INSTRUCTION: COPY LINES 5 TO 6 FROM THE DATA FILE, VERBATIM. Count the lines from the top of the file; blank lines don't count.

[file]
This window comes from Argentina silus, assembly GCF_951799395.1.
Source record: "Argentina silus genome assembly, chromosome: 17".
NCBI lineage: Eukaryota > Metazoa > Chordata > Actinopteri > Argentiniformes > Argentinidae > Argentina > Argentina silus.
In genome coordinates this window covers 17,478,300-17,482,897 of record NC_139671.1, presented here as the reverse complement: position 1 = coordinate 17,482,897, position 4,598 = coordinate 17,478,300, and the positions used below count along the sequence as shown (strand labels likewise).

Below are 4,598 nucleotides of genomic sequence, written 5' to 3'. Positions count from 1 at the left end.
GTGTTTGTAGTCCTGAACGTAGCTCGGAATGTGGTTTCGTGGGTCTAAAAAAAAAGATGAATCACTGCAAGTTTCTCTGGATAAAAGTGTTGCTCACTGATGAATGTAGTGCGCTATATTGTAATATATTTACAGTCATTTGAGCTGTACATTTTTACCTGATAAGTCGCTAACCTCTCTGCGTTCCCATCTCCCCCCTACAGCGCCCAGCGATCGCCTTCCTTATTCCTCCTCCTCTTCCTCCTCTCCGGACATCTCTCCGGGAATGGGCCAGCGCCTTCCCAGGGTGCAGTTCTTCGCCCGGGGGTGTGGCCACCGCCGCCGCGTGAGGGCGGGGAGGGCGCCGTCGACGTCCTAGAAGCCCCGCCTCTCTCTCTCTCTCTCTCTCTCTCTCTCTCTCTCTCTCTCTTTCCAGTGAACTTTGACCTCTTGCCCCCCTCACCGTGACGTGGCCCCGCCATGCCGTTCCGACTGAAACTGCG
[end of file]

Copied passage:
Below are 4,598 nucleotides of genomic sequence, written 5' to 3'. Positions count from 1 at the left end.
GTGTTTGTAGTCCTGAACGTAGCTCGGAATGTGGTTTCGTGGGTCTAAAAAAAAAGATGAATCACTGCAAGTTTCTCTGGATAAAAGTGTTGCTCACTGATGAATGTAGTGCGCTATATTGTAATATATTTACAGTCATTTGAGCTGTACATTTTTACCTGATAAGTCGCTAACCTCTCTGCGTTCCCATCTCCCCCCTACAGCGCCCAGCGATCGCCTTCCTTATTCCTCCTCCTCTTCCTCCTCTCCGGACATCTCTCCGGGAATGGGCCAGCGCCTTCCCAGGGTGCAGTTCTTCGCCCGGGGGTGTGGCCACCGCCGCCGCGTGAGGGCGGGGAGGGCGCCGTCGACGTCCTAGAAGCCCCGCCTCTCTCTCTCTCTCTCTCTCTCTCTCTCTCTCTCTCTCTCTTTCCAGTGAACTTTGACCTCTTGCCCCCCTCACCGTGACGTGGCCCCGCCATGCCGTTCCGACTGAAACTGCG